Tuesday, March 10, 2020

FCA'S 'REAL' VALUE by John Crawford

Okay, so the Groupe PSA-FCA merger is happening, which must be a huge relief to FIAT CHRYSLER AUTOMOBILES, because the company is in deep trouble on both sides of the Atlantic.

Recently, whilst writing about the Jeep Wrangler I mentioned the fact that FCA is struggling with a cash problem, and that it’s only ‘value’ to the French company is FCA’s HQ building and its dealers’ forecourts – which could facilitate an easy option for Groupe PSA to once again attempt to sell its vehicles in the USA.

However, this rather broad statement needs some greater definition and a little history lesson. First of all, I omitted to mention FCA’s only cash producer – its RAM truck division.

Like all of the American carmakers, FCA’s trucks are making money, and these are also valuable to PSA, which produces commercial vehicles (vans), but not trucks.

And, here’s where the history lesson comes in. About a year before FCA Chairman Sergio Marchionne passed away, he and his successor, Mike Manley, were struggling with solutions for the survival of FCA. Marchionne had invested USD$5 billion in Alfa Romeo; greenlighted the Maserati Alfieri, and pumped more money into trying to keep FIAT alive.

None of this was helping the FCA balance sheet, and if FCA could not find a partner to help it move into EVs and autonomous vehicles, then serious decisions had to be made, like offloading the only vehicles making any money – Jeep and RAM trucks. This decision also presumed someone would come along and scoop up Alfa Romeo and Maserati.

Around about this point in time, FCA was struggling with net debt of around USD$6 billion, and servicing that debt was fast becoming a serious issue. Thankfully, Jeep and RAM were still bringing in the dollars, and thanks to a ‘fast start’ provided by the new Alfa Romeo Giulia and Stelvio, the Italian marque was generating more cash than previously. Maserati has always been cash positive, but barely. Certainly not sufficient to pay down the massive debt.

By the time Marchionne passed away, his successor, Mike Manley, announced that FCA had climbed out from under its debt load, so the need to sell Jeep and RAM to raise money was off the table.

When Marchionne literally harassed GM to ‘partner’ with it, his efforts were publicly and vocally rebuffed by GM Chair, Mary Barra.

It became embarrassing to continue to report Marchionne’s desperate appeals for ‘someone – anyone’ to partner with FCA. Which is why the Groupe PSA ‘takeover’ solves FCA’s biggest issues, and that is the massive cost of getting into EVs and autonomous vehicles. FCA has NO plans, concepts or ideas in the pipeline.

However, despite FCA's profit improvement for 2019 (generated almost entirely by the RAM truck division), as I have predicted on a number of occasions, don’t expect FIAT CHRYSLER to be around for long in its current form.

Carlos Tavares, Groupe PSA’s Chairman, is a very smart operator. He will strip whatever value he can out of FCA, which probably means a lifeline for Jeep, and an ongoing commitment to RAM, but I forecast that you will see most of FCA’s other US-produced vehicles bite the dust.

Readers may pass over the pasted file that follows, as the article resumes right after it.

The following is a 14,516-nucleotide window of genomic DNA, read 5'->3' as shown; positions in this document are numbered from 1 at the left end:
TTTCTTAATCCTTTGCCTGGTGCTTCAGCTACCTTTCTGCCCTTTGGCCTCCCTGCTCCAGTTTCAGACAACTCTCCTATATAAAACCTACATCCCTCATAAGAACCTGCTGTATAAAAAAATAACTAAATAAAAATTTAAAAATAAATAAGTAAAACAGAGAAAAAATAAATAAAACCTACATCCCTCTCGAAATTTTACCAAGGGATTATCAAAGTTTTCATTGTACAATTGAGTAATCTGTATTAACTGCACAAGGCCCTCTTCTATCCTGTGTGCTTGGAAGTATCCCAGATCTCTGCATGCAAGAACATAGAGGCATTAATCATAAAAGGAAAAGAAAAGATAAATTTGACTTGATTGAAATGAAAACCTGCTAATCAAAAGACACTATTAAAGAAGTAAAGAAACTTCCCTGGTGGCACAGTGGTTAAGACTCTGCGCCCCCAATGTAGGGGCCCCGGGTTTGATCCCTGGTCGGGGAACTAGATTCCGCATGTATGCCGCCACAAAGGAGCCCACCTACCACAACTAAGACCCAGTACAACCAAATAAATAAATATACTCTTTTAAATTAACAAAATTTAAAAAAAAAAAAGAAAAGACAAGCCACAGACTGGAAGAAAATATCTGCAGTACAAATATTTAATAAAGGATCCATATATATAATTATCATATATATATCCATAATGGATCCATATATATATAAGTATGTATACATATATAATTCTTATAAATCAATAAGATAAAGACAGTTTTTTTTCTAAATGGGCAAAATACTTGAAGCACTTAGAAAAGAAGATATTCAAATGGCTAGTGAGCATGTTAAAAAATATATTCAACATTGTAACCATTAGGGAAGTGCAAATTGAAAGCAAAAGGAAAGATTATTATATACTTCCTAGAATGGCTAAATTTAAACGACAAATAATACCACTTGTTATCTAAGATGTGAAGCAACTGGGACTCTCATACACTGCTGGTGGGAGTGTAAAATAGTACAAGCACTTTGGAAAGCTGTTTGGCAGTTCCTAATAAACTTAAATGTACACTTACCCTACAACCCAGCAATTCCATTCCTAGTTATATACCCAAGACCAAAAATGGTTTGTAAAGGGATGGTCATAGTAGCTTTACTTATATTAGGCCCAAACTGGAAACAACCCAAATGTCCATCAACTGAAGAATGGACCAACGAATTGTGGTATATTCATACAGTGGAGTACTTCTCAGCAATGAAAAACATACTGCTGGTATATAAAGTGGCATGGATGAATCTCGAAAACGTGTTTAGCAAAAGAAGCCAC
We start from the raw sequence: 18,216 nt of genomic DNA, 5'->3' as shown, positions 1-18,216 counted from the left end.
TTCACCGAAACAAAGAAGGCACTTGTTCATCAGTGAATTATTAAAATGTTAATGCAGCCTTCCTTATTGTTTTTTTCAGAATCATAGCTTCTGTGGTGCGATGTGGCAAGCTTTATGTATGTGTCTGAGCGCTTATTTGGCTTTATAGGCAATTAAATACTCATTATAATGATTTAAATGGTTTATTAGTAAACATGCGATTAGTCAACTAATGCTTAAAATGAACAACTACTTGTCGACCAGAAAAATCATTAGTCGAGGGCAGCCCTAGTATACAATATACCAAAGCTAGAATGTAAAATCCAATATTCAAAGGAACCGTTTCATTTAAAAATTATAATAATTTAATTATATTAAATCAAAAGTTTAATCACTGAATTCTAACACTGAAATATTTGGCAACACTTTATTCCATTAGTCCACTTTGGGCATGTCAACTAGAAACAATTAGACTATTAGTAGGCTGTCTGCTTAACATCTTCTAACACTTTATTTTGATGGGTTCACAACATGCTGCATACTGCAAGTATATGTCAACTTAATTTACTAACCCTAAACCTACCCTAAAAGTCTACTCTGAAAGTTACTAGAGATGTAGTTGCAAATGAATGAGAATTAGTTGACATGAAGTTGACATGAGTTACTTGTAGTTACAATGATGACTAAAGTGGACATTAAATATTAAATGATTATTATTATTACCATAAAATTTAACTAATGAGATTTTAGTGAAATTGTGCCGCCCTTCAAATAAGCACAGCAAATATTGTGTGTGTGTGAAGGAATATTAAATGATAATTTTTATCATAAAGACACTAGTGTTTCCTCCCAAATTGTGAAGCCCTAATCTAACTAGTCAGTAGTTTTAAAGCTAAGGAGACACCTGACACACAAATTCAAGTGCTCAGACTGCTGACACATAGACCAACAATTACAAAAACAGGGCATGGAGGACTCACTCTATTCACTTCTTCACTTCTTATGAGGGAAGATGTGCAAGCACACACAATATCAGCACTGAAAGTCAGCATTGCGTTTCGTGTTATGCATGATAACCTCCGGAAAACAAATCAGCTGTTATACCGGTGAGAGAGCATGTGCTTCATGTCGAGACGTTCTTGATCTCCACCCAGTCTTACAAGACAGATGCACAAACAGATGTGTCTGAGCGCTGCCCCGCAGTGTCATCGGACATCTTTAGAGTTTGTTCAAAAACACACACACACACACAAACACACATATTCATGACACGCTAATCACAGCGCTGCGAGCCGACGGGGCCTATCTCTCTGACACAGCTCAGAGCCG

Chrysler's ONLY passenger car in North America, the 300C, is going downhill fast. Remember, it was launched in 2004 and is now a very old vehicle, built on a version of the 2002 W211 Mercedes-Benz E-class platform.

New FIATS will follow the same route as new Vauxhalls and Opels – meaning, they will be built on PSA platforms, and badged appropriately.

FIAT is an Italian icon, and PSA would not be so foolish as to mess with the bad PR it would catch by dumping the 220-year-old symbol of the Italian automobile industry.

Plus, FIATs that are produced more cost-effectively on PSA platforms would find a ready market among Italians with a romantic attachment to the iconic Italian brand.

This asset-stripping by PSA won’t get any pushback from FCA’s current boss, Mike Manley, because, as I reported over the weekend, he looks like taking over as Chairman of Jaguar Land Rover, when Dr. Sir Ralph Speth steps down mid-year.

Which brings me to a point I have been making for a number of years, but is becoming more obvious as the years roll on. The future of carmakers will be wrapped up in more mega mergers, takeovers and shutdowns as the industry consolidates into just a few mega-makers, running collections of brands – much as Volkswagen has been doing for decades.

I believe the COVID19-inspired shutdown of Chinese industries may slow its stealthy commandeering of the world’s car market, and also, I think, many companies which have invested vast sums of money to make their cars more cheaply thanks to Chinese JVs, will get their fingers burned, but China will recover and with it its auto industry.

Also keep in mind the Chinese concept of a ‘Joint Venture’ is that the Chinese partner owns 51% of the JV.

See, life is what happens, when you're making plans.

1 comment:

  1. John, I'm interested on your take on the news that Honda is considering exiting Australia, or appointing an importer and/or reducing dealerships. No great surprise, I suspect, and likely being considered by many other brands . . .